Save time with TSA Precheck. The news had been filled with stories about “Queuemageddon” so what is it and how can you get around it?
What the news is referring to are the regular security lines at Midway and O’hare. 700 million people a year travel through airport security check points. Of those only 9.3 million are a member of a program that lets you get out of the regular security line. It’s called TSA pre-check.
What is TSA pre-check?
TSA pre-check is a program that expedites traveler screening through TSA security checkpoints. A five year membership costs $85 which is $17 per year. If you travel one time per year you are paying $8.50 at each airport to stand in exponentially shorter lines. If you have children under the age of 13 they can pass through pre-check with an adult who has pre-check. After that each member of the family needs to have their own membership.
TSA pre-check costs $17 per year. Done deal.
I’ve had TSA pre-check for at least six years. First for free from the main airline I flew and then I purchased Global Entry, which also includes TSA pre-check, for $100. One of my credit cards reimbursed the $100 fee. Global Entry gives you membership in TSA pre-check and for the extra $15 (for 5 years) allows you to skip the Immigration lines when arriving on international flights.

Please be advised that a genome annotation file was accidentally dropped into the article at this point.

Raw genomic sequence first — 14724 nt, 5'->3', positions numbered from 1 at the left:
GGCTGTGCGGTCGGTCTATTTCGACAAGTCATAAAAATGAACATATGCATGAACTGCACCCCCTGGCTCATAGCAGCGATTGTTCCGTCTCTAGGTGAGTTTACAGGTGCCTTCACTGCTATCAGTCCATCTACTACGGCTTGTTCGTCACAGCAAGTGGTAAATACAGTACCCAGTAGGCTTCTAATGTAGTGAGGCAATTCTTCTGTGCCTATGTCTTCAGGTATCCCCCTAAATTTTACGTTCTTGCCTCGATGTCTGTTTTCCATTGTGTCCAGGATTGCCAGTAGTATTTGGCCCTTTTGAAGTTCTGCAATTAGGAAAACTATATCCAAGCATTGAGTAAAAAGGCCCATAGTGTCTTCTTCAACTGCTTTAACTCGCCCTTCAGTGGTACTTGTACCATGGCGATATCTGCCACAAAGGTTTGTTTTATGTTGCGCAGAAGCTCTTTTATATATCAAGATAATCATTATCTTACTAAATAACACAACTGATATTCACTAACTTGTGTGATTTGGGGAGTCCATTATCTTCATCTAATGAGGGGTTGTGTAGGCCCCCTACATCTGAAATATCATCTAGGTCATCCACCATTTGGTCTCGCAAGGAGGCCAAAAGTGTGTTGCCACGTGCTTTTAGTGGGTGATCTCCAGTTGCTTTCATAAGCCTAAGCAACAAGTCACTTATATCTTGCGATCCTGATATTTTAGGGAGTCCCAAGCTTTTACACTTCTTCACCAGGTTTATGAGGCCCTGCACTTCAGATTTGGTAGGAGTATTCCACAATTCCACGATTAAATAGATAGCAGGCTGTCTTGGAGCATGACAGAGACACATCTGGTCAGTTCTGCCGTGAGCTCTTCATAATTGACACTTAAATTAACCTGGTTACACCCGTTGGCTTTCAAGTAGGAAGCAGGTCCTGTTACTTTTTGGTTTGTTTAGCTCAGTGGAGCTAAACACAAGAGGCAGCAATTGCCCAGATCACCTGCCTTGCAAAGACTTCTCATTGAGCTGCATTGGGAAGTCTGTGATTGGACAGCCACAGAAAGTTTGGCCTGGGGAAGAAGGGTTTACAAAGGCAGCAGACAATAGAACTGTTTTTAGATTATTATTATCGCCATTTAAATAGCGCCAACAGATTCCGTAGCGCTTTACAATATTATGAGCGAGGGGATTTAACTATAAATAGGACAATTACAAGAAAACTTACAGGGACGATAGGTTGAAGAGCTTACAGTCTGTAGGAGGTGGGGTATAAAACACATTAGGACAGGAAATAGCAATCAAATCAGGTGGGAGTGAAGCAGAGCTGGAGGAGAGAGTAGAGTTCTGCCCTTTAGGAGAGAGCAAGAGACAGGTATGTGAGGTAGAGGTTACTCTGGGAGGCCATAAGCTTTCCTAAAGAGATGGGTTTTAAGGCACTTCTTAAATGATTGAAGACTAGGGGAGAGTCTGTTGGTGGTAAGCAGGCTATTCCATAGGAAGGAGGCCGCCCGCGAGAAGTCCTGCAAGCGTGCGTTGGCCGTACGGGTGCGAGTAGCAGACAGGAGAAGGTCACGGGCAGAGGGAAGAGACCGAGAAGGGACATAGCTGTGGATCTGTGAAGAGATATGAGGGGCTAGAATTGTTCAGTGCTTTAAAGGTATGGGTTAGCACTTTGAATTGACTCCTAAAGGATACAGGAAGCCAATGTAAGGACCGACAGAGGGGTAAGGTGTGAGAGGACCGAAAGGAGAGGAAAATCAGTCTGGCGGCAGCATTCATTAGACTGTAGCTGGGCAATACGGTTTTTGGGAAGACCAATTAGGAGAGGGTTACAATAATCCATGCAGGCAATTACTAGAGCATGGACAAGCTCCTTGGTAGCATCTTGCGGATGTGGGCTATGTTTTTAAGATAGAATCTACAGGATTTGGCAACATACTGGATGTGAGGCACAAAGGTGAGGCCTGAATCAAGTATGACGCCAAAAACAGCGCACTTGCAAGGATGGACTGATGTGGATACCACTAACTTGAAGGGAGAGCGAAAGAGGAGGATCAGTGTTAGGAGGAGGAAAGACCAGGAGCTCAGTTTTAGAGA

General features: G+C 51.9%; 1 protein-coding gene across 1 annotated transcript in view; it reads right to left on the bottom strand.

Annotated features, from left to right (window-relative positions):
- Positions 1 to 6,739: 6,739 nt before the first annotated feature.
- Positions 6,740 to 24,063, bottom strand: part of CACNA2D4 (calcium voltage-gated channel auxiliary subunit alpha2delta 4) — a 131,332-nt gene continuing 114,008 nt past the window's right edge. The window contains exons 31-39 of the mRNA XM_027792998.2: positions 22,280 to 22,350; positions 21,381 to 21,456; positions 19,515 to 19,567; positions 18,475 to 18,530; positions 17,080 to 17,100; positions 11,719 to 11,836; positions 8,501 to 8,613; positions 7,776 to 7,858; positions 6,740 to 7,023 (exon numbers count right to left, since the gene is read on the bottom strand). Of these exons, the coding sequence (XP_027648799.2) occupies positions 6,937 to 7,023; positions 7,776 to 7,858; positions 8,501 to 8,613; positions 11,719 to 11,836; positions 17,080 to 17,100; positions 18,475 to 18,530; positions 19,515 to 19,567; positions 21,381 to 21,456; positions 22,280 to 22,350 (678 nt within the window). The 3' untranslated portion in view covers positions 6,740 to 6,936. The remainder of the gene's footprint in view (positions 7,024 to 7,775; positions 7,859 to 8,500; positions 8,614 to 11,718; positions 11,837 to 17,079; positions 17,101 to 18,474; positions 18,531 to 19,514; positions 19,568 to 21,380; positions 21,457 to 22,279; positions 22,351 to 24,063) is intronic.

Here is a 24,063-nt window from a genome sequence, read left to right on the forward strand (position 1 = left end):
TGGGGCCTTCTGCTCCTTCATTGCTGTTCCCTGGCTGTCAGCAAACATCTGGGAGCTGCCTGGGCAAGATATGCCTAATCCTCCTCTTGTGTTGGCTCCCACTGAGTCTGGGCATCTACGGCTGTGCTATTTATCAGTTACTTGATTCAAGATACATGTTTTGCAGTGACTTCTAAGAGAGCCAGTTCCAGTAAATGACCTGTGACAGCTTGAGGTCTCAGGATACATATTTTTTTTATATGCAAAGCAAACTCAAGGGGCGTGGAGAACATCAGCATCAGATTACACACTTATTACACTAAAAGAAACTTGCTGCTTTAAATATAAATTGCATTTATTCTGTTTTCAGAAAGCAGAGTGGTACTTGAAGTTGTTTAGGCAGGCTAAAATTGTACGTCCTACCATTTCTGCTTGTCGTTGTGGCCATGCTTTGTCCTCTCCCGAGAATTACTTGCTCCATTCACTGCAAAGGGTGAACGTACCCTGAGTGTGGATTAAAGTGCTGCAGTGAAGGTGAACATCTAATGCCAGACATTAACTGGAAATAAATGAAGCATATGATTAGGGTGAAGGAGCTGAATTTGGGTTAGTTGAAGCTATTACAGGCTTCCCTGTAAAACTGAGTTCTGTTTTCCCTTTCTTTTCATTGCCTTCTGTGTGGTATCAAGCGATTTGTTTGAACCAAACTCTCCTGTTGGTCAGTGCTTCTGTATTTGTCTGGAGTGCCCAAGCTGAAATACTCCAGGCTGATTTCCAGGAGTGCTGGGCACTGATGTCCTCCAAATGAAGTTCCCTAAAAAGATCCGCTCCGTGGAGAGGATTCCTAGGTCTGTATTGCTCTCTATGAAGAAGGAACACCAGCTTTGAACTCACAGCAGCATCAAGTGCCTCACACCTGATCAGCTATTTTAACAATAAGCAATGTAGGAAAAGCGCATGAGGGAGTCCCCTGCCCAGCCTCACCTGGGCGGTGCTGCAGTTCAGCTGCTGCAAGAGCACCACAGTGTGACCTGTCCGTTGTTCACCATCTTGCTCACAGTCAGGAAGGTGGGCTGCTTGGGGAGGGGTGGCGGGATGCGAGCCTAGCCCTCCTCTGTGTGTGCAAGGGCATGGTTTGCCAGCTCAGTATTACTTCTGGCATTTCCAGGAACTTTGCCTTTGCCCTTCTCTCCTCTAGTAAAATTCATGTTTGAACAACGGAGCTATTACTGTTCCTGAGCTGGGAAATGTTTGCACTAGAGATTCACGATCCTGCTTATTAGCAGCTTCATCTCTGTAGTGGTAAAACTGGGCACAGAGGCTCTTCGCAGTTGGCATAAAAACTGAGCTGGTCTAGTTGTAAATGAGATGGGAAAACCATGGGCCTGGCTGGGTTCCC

Rumor has it that TSA pre-check lines process passengers twice as fast as regular security lines. As an example in February it took me about 30 minutes to get through TSA-precheck and in March it took 5 minutes. So while the waits aren’t always the same the regular security lines are always much, much longer.
Summary of TSA pre-check benefits:
- Cost is $85 for a five year membership or $17 per year.
- The lines can be long but are never as long as regular security lines.
- You don’t have to take off your shoes, light jacket and belt when passing through security.
- You don’t have to remove your laptop from your bag (still make sure it’s charged just in case).
- You don’t have to remove your regulation-size liquids from your bag.